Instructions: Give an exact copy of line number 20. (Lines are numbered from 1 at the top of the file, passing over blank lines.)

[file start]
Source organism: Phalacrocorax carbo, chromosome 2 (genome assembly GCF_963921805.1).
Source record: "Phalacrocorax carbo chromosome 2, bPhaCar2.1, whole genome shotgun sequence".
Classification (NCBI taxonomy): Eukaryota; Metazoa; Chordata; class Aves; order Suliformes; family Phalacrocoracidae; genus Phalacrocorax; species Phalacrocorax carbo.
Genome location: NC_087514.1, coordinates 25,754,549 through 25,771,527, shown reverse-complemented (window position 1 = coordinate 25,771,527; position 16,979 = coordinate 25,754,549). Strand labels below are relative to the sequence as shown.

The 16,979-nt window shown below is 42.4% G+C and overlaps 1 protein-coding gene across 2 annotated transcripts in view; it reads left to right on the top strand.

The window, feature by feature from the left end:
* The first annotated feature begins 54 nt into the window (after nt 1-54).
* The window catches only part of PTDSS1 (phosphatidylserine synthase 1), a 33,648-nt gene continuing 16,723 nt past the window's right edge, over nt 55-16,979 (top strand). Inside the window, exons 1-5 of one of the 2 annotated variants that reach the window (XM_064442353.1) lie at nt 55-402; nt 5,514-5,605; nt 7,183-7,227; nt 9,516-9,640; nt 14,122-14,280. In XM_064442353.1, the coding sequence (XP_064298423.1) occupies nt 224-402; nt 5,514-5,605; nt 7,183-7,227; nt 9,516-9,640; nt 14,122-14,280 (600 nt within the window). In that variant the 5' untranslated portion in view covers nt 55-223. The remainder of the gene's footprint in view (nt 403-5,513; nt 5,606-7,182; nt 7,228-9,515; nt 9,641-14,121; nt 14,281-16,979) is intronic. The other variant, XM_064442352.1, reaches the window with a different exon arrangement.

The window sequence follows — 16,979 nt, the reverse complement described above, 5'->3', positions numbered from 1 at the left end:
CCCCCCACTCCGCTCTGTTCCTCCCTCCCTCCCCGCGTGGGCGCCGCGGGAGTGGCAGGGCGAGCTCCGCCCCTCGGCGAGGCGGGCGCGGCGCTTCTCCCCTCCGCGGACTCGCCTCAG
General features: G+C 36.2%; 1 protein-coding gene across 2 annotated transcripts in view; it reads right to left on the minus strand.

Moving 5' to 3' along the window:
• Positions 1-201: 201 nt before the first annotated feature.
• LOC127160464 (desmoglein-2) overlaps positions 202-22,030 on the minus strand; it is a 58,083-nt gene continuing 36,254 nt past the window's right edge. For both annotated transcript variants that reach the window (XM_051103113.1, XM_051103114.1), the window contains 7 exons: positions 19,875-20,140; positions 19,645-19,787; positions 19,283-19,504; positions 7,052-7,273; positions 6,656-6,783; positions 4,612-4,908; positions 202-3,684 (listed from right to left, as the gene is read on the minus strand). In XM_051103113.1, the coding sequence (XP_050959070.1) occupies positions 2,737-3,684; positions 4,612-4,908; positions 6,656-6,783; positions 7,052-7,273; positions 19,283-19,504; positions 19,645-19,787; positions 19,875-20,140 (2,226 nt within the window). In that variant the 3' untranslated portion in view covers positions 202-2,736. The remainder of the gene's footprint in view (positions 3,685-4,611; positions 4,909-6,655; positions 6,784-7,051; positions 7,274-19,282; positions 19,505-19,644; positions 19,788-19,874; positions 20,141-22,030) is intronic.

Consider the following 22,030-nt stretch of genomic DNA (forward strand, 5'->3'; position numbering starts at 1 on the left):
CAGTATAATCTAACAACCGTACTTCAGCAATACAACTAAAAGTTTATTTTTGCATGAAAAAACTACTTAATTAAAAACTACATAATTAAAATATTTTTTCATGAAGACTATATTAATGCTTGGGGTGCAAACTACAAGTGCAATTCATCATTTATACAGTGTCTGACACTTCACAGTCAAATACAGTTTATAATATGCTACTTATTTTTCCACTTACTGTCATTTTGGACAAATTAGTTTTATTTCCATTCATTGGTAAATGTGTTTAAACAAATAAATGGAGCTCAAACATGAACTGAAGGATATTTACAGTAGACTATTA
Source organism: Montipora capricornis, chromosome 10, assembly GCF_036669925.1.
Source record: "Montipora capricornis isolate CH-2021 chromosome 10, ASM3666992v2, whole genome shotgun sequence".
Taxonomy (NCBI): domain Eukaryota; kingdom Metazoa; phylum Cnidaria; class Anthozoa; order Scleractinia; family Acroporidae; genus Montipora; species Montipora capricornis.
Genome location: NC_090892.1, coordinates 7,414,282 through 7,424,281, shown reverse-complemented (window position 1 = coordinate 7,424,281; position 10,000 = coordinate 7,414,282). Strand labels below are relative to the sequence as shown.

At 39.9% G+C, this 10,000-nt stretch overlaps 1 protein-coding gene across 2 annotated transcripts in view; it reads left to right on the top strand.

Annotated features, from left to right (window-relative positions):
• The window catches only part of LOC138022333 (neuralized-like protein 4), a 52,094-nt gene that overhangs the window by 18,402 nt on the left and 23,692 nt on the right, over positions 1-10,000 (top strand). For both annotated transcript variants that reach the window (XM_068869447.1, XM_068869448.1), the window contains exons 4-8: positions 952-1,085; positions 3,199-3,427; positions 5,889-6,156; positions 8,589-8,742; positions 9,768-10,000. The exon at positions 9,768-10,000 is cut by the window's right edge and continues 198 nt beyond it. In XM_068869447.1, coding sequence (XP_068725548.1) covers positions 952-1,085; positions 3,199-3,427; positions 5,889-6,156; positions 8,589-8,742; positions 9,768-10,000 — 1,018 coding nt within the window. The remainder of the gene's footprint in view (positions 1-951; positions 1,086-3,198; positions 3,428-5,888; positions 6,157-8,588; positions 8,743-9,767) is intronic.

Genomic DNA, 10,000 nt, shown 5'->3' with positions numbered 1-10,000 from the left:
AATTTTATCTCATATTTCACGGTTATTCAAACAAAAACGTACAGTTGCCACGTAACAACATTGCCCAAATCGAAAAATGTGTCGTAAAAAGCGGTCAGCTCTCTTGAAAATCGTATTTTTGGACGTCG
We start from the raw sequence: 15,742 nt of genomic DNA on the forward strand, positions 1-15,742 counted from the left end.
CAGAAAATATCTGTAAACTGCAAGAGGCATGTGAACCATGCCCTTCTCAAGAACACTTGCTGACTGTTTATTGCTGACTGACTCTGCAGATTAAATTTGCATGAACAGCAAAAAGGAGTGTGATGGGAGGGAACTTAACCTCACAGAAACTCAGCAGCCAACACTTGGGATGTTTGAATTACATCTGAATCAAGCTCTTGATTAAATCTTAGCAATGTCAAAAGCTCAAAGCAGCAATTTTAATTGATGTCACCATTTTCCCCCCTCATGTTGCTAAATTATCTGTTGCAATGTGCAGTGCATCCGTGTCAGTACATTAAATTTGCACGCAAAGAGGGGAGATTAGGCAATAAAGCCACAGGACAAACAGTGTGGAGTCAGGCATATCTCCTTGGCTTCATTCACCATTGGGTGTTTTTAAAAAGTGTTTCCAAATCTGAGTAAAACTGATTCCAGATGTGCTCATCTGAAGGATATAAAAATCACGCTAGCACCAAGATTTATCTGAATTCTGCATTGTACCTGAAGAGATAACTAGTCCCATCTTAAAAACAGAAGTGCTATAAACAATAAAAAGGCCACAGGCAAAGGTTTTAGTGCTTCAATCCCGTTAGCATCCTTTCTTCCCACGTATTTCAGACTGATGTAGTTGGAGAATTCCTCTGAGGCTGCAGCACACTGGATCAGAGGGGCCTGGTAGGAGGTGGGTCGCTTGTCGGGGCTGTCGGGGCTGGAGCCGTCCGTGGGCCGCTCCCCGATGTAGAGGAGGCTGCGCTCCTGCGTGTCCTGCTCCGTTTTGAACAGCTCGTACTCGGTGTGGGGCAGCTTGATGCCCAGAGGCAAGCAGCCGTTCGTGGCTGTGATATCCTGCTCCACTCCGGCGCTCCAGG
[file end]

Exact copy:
Genome location: NC_090892.1, coordinates 7,414,282 through 7,424,281, shown reverse-complemented (window position 1 = coordinate 7,424,281; position 10,000 = coordinate 7,414,282). Strand labels below are relative to the sequence as shown.